Women and girls make an incredible contribution to our game, both on and off the pitch. Throughout Female Football Week (1-10 May), we will be sharing YOUR stories to celebrate this contribution with the wider Victorian football community.
To kick-off the week, Patricia Groza shares a strong, personal story about how rekindling her relationship with football saved her life - literally.
I started playing football as a 10-year-old. The sport became a huge part of my life, with my dad personally coaching me on the sidelines and inspiring me with his own football career. I needed this sport in my life.
When I got to high school, I started prioritising academics and music, so I decided to stop playing football outside of school. This is one decision I regret the most in my life - I keep thinking “where could I have been now in football if I had stayed?” But I also wonder “would I have achieved all I have if I didn’t leave?”
During my five-year hiatus, I finished high school, started university and became a successful student. However, I had mental health problems lingering - problems that I never dealt with as a teenager. During this period, I realised that I was in fact missing football. So, I decided to join my old team.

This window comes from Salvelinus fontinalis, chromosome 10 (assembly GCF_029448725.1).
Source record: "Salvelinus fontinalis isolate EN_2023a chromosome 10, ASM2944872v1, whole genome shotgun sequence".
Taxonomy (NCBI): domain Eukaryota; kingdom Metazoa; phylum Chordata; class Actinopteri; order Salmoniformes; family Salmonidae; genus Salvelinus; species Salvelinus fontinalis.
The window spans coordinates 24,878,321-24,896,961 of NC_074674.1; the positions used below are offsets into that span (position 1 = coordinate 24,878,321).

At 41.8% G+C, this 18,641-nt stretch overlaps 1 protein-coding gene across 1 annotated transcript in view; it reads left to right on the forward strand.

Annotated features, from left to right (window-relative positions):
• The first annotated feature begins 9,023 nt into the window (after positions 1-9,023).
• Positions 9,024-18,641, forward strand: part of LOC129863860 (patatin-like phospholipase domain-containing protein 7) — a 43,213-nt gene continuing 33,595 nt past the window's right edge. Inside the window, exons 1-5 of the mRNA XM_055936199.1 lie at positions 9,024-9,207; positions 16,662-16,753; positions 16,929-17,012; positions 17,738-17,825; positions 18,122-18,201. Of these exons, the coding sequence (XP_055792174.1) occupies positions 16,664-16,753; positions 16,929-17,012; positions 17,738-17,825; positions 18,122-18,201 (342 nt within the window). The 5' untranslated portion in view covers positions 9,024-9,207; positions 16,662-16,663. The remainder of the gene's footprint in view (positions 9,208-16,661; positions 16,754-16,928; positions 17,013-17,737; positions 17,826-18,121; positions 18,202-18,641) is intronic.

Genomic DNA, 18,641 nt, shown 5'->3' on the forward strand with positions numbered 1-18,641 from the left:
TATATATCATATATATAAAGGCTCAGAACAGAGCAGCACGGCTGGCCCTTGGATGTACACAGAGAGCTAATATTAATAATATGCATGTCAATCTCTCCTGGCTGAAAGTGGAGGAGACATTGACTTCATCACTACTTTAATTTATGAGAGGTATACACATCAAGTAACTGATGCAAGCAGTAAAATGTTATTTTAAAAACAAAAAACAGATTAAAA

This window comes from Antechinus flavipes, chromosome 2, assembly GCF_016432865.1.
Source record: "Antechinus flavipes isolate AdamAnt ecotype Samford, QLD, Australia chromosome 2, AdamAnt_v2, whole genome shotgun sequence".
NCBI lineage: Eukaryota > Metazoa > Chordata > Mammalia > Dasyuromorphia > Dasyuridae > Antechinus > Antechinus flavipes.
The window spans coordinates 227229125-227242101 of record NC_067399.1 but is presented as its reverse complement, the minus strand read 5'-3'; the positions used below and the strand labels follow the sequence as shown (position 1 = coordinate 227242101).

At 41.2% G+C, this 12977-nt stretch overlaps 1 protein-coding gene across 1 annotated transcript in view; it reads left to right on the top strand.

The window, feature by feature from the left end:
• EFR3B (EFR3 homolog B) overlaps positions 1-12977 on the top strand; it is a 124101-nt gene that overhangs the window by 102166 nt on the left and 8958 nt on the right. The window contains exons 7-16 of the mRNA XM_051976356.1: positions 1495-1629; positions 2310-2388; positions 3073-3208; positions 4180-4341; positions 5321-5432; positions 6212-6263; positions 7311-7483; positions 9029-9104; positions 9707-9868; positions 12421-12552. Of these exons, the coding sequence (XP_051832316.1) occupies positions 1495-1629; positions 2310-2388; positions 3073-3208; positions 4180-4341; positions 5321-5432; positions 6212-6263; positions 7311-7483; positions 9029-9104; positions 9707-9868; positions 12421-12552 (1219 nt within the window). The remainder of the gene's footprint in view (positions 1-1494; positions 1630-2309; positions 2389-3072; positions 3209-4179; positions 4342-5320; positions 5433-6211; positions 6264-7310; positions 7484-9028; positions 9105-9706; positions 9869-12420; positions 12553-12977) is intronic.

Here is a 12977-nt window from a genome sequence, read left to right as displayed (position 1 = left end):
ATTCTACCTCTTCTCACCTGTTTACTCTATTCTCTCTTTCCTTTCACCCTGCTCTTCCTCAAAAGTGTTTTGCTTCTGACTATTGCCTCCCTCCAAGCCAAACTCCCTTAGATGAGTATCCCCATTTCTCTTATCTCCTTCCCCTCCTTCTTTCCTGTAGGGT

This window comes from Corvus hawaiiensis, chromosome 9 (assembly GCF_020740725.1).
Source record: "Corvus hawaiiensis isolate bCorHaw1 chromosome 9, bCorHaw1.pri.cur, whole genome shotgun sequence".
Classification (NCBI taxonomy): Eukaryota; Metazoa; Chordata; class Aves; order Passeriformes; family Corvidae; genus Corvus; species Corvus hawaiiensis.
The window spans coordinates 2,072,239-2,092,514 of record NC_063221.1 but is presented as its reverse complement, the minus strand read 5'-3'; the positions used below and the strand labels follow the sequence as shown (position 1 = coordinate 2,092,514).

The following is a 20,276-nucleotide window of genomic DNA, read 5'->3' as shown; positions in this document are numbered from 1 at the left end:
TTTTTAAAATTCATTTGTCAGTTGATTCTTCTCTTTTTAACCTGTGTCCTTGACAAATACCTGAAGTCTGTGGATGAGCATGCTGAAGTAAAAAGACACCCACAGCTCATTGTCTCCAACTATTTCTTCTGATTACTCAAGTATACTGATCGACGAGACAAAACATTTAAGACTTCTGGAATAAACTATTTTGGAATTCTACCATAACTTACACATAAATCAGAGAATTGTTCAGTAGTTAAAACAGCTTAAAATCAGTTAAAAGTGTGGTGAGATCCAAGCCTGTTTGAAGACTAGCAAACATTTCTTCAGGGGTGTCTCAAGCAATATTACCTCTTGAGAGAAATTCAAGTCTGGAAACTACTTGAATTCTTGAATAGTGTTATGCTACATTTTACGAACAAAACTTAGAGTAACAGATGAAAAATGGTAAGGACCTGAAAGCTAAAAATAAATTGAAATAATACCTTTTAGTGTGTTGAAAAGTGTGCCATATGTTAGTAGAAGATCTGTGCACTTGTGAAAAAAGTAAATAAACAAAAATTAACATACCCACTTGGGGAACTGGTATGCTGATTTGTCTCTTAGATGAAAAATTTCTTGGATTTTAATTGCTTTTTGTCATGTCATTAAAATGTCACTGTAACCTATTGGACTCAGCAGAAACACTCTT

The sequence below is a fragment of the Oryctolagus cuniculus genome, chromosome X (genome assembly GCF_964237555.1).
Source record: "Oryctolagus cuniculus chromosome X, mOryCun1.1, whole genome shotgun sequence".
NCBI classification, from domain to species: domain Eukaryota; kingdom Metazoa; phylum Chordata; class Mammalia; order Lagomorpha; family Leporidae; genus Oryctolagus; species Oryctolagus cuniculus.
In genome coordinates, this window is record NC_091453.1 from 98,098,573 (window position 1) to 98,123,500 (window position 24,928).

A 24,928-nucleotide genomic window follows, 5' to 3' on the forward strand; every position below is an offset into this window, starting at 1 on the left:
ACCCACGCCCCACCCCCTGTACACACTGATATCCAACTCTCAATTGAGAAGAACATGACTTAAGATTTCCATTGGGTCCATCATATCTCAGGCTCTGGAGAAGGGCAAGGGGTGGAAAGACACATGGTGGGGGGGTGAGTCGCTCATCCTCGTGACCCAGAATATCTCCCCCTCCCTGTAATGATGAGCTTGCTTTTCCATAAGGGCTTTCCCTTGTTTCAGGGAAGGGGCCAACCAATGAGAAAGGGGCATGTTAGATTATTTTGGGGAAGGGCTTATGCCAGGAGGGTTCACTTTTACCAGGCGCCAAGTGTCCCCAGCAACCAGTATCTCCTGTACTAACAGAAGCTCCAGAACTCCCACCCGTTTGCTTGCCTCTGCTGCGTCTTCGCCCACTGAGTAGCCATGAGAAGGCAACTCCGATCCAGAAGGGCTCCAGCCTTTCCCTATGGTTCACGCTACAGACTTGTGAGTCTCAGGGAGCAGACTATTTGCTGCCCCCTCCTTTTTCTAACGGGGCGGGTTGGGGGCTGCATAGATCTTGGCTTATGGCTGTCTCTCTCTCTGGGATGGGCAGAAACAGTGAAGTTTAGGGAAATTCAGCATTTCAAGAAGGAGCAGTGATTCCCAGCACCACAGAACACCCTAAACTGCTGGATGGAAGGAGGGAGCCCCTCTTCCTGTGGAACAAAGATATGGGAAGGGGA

I still remember the first touch I had, in my runners, watching my friends play - I’m pretty sure I almost slipped. “Rusty” was an understatement, to say the least. I no longer was a strong, attacking, goal scoring little footballer. I needed to rebuild my footballing self. But, little did I know that my own troubles would lead me to another hiatus.
I can’t actually remember the time frame, but during my first or second season back, I was admitted to hospital to get treated for an eating disorder. Doctors ruled me out from the game until it was deemed safe. I had been battling with the problem for several years, but only in my return to football did it exacerbate into a life-or-death situation. I remember not realising the gravity of how ill I was, assuring the doctors at the hospital that I’ll surely be able to get out for my important game - not too far from the hospital.
My memory of those years is quite hazy, so I’m unsure whether I made it to my final game of the season or not. But I do remember that it took a lot of mental workouts, social support and goal setting to get myself back on track. Strong and healthy to play.
I was driven by Michelle Heyman, who inspired me with her strength (and haircut) while I was in hospital, watching highlights of the Matildas games.
Eventually, after months of battle, I managed to reach my goal of playing senior football again. I believe I reached that goal so hard that I managed to become a better footballer than I was before I got into hospital.
Now I realise that football is not only a choice for me, but a privilege. I know now that I may not have ever been able to play football again. And I know that because of the time I missed out on, I need to work harder with my football. I don’t want to have any more time without football. Football saved my life.